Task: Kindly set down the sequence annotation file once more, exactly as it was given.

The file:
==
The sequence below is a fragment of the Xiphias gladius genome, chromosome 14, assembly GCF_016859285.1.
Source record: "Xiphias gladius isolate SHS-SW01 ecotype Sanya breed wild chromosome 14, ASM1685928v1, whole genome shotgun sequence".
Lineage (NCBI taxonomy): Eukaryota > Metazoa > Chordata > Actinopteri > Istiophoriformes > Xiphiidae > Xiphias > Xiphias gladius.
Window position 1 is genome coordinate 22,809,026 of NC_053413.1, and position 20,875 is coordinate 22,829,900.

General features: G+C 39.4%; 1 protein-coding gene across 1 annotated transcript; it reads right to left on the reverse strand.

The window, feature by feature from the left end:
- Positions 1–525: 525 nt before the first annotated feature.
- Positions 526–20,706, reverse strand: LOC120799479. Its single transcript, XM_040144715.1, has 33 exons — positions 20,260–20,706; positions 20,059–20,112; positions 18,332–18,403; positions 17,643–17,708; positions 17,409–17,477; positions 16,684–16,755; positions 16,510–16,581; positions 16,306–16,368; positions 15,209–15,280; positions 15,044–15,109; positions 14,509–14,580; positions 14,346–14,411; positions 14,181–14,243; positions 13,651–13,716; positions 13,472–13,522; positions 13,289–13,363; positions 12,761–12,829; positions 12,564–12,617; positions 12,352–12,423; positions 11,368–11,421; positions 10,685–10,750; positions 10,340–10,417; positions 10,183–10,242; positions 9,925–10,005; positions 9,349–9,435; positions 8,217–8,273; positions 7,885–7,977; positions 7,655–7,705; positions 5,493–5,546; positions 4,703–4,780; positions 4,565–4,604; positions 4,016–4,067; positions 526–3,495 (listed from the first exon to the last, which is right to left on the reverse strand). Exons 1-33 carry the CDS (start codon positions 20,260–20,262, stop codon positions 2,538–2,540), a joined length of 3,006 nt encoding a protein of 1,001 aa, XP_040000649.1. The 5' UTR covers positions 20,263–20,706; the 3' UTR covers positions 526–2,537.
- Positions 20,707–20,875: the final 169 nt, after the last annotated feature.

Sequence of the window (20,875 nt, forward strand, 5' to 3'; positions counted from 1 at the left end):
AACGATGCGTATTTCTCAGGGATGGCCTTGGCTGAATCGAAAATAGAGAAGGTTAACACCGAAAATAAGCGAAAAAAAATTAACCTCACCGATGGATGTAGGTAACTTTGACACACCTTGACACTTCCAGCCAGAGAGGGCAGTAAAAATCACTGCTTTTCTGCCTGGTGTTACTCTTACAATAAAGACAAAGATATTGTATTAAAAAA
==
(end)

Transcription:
The sequence below is a fragment of the Xiphias gladius genome, chromosome 14, assembly GCF_016859285.1.
Source record: "Xiphias gladius isolate SHS-SW01 ecotype Sanya breed wild chromosome 14, ASM1685928v1, whole genome shotgun sequence".
Lineage (NCBI taxonomy): Eukaryota > Metazoa > Chordata > Actinopteri > Istiophoriformes > Xiphiidae > Xiphias > Xiphias gladius.
Window position 1 is genome coordinate 22,809,026 of NC_053413.1, and position 20,875 is coordinate 22,829,900.

General features: G+C 39.4%; 1 protein-coding gene across 1 annotated transcript; it reads right to left on the reverse strand.

The window, feature by feature from the left end:
- Positions 1–525: 525 nt before the first annotated feature.
- Positions 526–20,706, reverse strand: LOC120799479. Its single transcript, XM_040144715.1, has 33 exons — positions 20,260–20,706; positions 20,059–20,112; positions 18,332–18,403; positions 17,643–17,708; positions 17,409–17,477; positions 16,684–16,755; positions 16,510–16,581; positions 16,306–16,368; positions 15,209–15,280; positions 15,044–15,109; positions 14,509–14,580; positions 14,346–14,411; positions 14,181–14,243; positions 13,651–13,716; positions 13,472–13,522; positions 13,289–13,363; positions 12,761–12,829; positions 12,564–12,617; positions 12,352–12,423; positions 11,368–11,421; positions 10,685–10,750; positions 10,340–10,417; positions 10,183–10,242; positions 9,925–10,005; positions 9,349–9,435; positions 8,217–8,273; positions 7,885–7,977; positions 7,655–7,705; positions 5,493–5,546; positions 4,703–4,780; positions 4,565–4,604; positions 4,016–4,067; positions 526–3,495 (listed from the first exon to the last, which is right to left on the reverse strand). Exons 1-33 carry the CDS (start codon positions 20,260–20,262, stop codon positions 2,538–2,540), a joined length of 3,006 nt encoding a protein of 1,001 aa, XP_040000649.1. The 5' UTR covers positions 20,263–20,706; the 3' UTR covers positions 526–2,537.
- Positions 20,707–20,875: the final 169 nt, after the last annotated feature.

Sequence of the window (20,875 nt, forward strand, 5' to 3'; positions counted from 1 at the left end):
AACGATGCGTATTTCTCAGGGATGGCCTTGGCTGAATCGAAAATAGAGAAGGTTAACACCGAAAATAAGCGAAAAAAAATTAACCTCACCGATGGATGTAGGTAACTTTGACACACCTTGACACTTCCAGCCAGAGAGGGCAGTAAAAATCACTGCTTTTCTGCCTGGTGTTACTCTTACAATAAAGACAAAGATATTGTATTAAAAAA